Pasadena’s Homeless Count Gets New Leadership

first_img First Heatwave Expected Next Week Home of the Week: Unique Pasadena Home Located on Madeline Drive, Pasadena Make a comment Top of the News top box 1 Pasadena’s Homeless Count Gets New Leadership Dan Davidson steps up as former leaders continue work on the state level Published on Tuesday, January 21, 2020 | 5:33 am When the homeless count begins today it will be with new leadership.Dan Davidson, chair of the faith community committee of the Pasadena Partnership to End Homelessness, will now lead the count.Davidson replaces Joe Coletti and Sophia Herrera who led the count in past years.“They’re really being called into statewide work on homelessness and the housing crisis,” Davidson said. “So as they’re moving forward with that, they were looking for someone to come and coordinate and do some of the work they’ve had been doing.”Dan Davidson. Courtesy photoThe count, which continues tomorrow, takes place in specific locations where there are services for people experiencing homelessness. The results will be available in April or May.“As far as the methodology goes, it’s by and large the same,” said Jennifer O’Reilly Jones, Pasadena’s homeless programs coordinator. “We have made a few minor tweaks. We still will be canvasing a hundred percent of the city’s geography. We still attempt to engage with and survey every person that we count. The changes that I would point to are our evening shift on Tuesday evening, we shifted it back a half an hour, so it will start at 8:30 p.m. and run to 10:30 p.m. instead of going from 8 to 10. We did an analysis of the busiest times during our count shifts and that 8 to 8:30 time was slow. We also were getting feedback from volunteers that as the shift was ending at 10 o’clock in prior years, they felt like it would’ve been better to stay a little later.”That isn’t the only change coming to this year’s count.A case manager, outreach worker or other representative from one of the local agencies that provides services to people experiencing homelessness will go out with the volunteers.“In the past, we would have regular volunteers cover zones and the professional volunteers cover the parks and the areas outside the zones,” Davidson said. “Now we’ve included one of those professional volunteers on the regular teams in the zones themselves. That’s so that hopefully they feel confident and supported if they run into a situation where they’re not able to really engage or something like that.”The volunteers will also hand out kits containing toothbrushes, feminine products, first aid kits, gloves and socks as a small incentive to help people open up to them during the survey.The 2019 count recorded 542 people experiencing homelessness in Pasadena, down from 677 in 2018. Only 2016 had a lower count, when 530 homeless people were counted.The count in Pasadena has shown a decrease in the local homeless population in almost every year since 2011.Last year’s count revealed veterans comprise only 6 percent of the homeless population in Pasadena.The number of families with children on the street, which has been declining since 2017, continued to fall. Some 14 percent fell into this count category.The 6 percent that are unaccompanied youths, between the ages of 18 to 24, is also characterized in the summary as a “positive low.”Though the raw number of homeless in Pasadena is down, the number of those suffering chronic homelessness increased and accounts for approximately 50 percent of the total population counted.Chronic homelessness is characterized by people with a disabling condition that have been homeless for more than a year.While the homeless population decreased in Pasadena in 2019, it skyrocketed in LA County. About 59,000 people are living on the streets of Los Angeles County. About 16,000 of those people are living in their cars.“As difficult as a survey is and asking private questions is, we do hope people engage and we want to increase that because that improves the quality of our data, so we can be more confident in our numbers because those numbers determine quite a bit when it comes to funding and improvement to different services,” saidUnder the second change,” Davidson said. 18 recommendedShareShareTweetSharePin it EVENTS & ENTERTAINMENT | FOOD & DRINK | THE ARTS | REAL ESTATE | HOME & GARDEN | WELLNESS | SOCIAL SCENE | GETAWAYS | PARENTS & KIDS Pasadena’s ‘626 Day’ Aims to Celebrate City, Boost Local Economy faithfernandez More » ShareTweetShare on Google+Pin on PinterestSend with WhatsApp,Virtual Schools PasadenaHomes Solve Community/Gov/Pub SafetyPASADENA EVENTS & ACTIVITIES CALENDARClick here for Movie Showtimes HerbeautyNerdy Movie Kids Who Look Unrecognizable TodayHerbeautyHerbeautyHerbeautyA Mental Health Chatbot Which Helps People With DepressionHerbeautyHerbeautyHerbeauty6 Lies You Should Stop Telling Yourself Right NowHerbeautyHerbeautyHerbeauty8 Easy Exotic Meals Anyone Can MakeHerbeautyHerbeautyHerbeauty7 Most Startling Movie Moments We Didn’t Realize Were InsensitiveHerbeautyHerbeautyHerbeauty15 Countries Where Men Have Difficulties Finding A WifeHerbeautyHerbeautycenter_img Subscribe Community News Your email address will not be published. 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“Queen of Cocaine” Assassinated in Colombia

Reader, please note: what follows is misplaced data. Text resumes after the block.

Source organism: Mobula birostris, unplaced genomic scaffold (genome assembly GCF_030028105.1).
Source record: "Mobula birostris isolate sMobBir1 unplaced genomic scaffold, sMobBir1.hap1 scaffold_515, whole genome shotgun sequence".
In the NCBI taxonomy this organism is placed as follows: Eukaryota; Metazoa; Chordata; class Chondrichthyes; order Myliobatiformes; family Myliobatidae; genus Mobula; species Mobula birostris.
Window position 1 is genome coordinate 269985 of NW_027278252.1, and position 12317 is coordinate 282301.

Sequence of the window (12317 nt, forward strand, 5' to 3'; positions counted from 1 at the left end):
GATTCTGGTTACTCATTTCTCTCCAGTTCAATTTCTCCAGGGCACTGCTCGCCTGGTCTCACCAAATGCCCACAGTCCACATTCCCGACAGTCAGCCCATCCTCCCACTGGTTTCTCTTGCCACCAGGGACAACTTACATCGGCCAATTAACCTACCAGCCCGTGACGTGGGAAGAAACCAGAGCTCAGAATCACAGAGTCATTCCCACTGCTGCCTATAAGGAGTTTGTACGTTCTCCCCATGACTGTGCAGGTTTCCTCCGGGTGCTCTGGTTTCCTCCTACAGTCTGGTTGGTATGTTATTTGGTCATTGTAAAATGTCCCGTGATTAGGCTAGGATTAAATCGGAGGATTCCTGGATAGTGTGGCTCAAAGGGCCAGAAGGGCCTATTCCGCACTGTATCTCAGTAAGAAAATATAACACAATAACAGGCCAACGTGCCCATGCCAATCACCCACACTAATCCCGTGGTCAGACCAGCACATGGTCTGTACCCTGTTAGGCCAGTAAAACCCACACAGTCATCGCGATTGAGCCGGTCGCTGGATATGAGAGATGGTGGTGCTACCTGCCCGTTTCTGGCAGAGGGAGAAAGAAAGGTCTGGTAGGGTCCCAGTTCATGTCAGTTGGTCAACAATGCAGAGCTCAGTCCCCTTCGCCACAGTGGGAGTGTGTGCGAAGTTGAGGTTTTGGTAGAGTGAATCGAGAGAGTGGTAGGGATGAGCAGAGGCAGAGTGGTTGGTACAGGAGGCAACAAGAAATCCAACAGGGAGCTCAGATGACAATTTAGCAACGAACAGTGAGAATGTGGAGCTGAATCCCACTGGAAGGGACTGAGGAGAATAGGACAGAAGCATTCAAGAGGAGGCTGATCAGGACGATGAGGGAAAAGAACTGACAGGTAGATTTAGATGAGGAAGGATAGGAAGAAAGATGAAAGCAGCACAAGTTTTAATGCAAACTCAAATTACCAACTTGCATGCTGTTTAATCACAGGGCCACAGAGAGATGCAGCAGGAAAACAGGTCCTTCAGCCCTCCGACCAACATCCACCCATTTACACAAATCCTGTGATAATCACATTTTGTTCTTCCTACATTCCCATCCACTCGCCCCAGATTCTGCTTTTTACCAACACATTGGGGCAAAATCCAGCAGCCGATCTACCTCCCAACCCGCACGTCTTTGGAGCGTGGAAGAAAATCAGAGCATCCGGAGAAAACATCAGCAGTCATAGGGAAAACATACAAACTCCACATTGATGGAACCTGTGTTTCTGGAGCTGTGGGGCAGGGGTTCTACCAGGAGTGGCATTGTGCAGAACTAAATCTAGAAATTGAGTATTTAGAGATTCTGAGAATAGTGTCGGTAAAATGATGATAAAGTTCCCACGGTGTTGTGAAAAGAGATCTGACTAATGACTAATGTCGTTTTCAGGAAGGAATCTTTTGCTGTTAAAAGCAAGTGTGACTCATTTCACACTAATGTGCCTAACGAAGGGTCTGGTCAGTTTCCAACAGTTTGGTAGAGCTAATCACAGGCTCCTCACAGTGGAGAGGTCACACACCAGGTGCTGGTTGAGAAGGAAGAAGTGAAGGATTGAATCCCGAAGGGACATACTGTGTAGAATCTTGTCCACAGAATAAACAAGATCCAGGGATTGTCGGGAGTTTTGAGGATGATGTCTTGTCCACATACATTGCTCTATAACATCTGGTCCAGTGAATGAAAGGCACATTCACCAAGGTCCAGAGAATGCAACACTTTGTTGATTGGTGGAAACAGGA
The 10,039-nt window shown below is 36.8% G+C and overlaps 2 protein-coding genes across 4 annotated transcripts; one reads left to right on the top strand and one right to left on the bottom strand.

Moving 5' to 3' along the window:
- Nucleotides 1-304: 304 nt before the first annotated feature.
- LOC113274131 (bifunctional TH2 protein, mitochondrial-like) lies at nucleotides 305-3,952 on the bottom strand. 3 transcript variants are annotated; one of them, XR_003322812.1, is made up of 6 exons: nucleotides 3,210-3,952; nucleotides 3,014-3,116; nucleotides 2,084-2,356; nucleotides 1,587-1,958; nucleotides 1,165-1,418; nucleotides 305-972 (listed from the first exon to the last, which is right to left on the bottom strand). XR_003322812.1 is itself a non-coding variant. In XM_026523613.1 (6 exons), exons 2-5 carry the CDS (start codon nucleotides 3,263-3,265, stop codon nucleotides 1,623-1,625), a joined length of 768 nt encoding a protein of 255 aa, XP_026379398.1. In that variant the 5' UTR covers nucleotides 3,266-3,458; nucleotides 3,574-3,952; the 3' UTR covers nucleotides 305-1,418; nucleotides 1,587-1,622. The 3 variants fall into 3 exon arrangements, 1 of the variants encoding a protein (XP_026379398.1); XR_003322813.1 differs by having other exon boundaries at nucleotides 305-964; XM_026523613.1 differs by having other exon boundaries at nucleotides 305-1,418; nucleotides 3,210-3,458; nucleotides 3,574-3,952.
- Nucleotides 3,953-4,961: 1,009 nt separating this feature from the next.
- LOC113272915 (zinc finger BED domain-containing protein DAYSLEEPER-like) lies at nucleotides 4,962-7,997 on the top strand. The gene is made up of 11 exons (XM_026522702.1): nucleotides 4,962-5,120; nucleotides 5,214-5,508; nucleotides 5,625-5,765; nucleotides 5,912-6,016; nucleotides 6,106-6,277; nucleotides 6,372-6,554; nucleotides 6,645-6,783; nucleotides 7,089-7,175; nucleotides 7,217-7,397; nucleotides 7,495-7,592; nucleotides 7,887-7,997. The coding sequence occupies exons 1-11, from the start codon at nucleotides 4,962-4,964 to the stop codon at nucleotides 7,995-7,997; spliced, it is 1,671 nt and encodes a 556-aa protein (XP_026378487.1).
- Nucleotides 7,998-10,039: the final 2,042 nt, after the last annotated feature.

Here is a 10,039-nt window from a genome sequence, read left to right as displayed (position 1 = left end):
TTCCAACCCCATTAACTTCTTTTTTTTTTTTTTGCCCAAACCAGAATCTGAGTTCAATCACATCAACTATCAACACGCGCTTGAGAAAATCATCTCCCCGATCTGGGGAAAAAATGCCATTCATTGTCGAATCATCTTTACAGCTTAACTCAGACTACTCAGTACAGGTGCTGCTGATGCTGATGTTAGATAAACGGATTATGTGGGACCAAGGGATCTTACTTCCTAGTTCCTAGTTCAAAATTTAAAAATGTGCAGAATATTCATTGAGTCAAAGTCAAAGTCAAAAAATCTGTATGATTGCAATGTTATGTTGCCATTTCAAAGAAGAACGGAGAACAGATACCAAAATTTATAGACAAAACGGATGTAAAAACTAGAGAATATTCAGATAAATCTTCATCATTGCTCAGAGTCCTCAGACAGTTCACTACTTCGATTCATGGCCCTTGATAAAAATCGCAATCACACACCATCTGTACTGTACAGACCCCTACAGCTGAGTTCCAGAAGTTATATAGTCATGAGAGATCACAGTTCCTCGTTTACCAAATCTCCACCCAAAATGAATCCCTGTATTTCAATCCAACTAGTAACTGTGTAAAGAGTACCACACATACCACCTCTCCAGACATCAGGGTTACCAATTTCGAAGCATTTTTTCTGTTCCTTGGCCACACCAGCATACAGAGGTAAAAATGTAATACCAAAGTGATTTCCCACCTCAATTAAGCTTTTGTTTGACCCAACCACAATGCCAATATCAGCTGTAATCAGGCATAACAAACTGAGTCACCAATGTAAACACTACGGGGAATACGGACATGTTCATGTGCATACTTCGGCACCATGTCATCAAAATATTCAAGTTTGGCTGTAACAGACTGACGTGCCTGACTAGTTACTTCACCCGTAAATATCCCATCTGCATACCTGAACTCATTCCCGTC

first_img Colombian drug queen Griselda Blanco, known in 1970 as “the Queen of Cocaine,” and precessor of feared boss Pablo Escobar in the smuggling of cocaine to the United States, was shot dead by a hit man in Medellín (northwest), said authorities on September 4. The crime occurred on the evening of September 3, when the 69-year-old woman was leaving a butcher shop in the neighborhood of Belén, in the city of Medellín. The hit man, who was driving a motorcycle, shot her in the head twice. According to reports from authorities, Blanco had returned to Colombia in 2004, after serving part of a 60-year imprisonment sentence in the United States, to which she was sentenced in 1985. Fabio Castillo, Colombian journalist and author of the book “Los jinetes de la cocaína” (Riders of Cocaine), which tells the country’s history of drug trafficking, pointed out that Blanco initially worked for the first cocaine cartel that existed in the Medellín, headed by Alfredo Gómez, alias “El Padrino” or “The Godfather”. According to Castillo, Blanco’s “function, in reality, was to create the mechanisms in which to launder the cash obtained from the drug trafficking network of Gómez,” whose organization began to crumble in 1976, with the capture and prosecution of its principal contacts in New York. But with her experience, the woman, who was also known as “La Madrina” or “The Godmother”, organized a powerful drug trafficking network, which mainly employed mules or human female carriers, to transport the drugs. According to estimates by authorities, Blanco’s organization smuggled 1,500 kilos of cocaine a month to the United States. She was the first to use the route from Colombia to Florida, which was later inherited by Escobar, considered Colombia’s main drug dealer. The Colombian authorities do not have information about the woman having re-offended since her return to Colombia and settlement in Medellín, where she kept a low profile. Although very little official documentation exists about her, some reports agree that Blanco, was characterized with a violent personality from a very young age,, to the point that she was capable of kidnapping a 10-year-old child of a wealthy family and then kill him with one shot, when she was 11 years old, while in the company of a group of beggar children. She was also blamed for the murder of two of her three husbands; the second of them, Alberto Bravo, in a shooting in broad daylight in a parking lot of a Bogotá nightclub in 1975, where Blanco arranged a meeting with him shortly after arriving from the United States in her private jet. Blanco’s personality is known by one of her main obsessions, the movie The Godfather, which led her to baptize one of her sons as Michael Corleone Sepúlveda. In her criminal record, Colombian authorities claim she was responsible for about 250 murders, including those of her two husbands. Blanco was also known by her extravagant luxuries, including a taste for diamonds, several of which, it was said, had belonged to Argentina’s first lady Eva Perón, specifically a ring that Blanco often wore. The world of drugs is a fictional world for many who do not know or see how big that evil to humans is. All drug lords will meet their fate, one way or another. Good has exterminated even worse things. Some day this scourge that is killing humanity will end. By Dialogo September 06, 2012last_img read more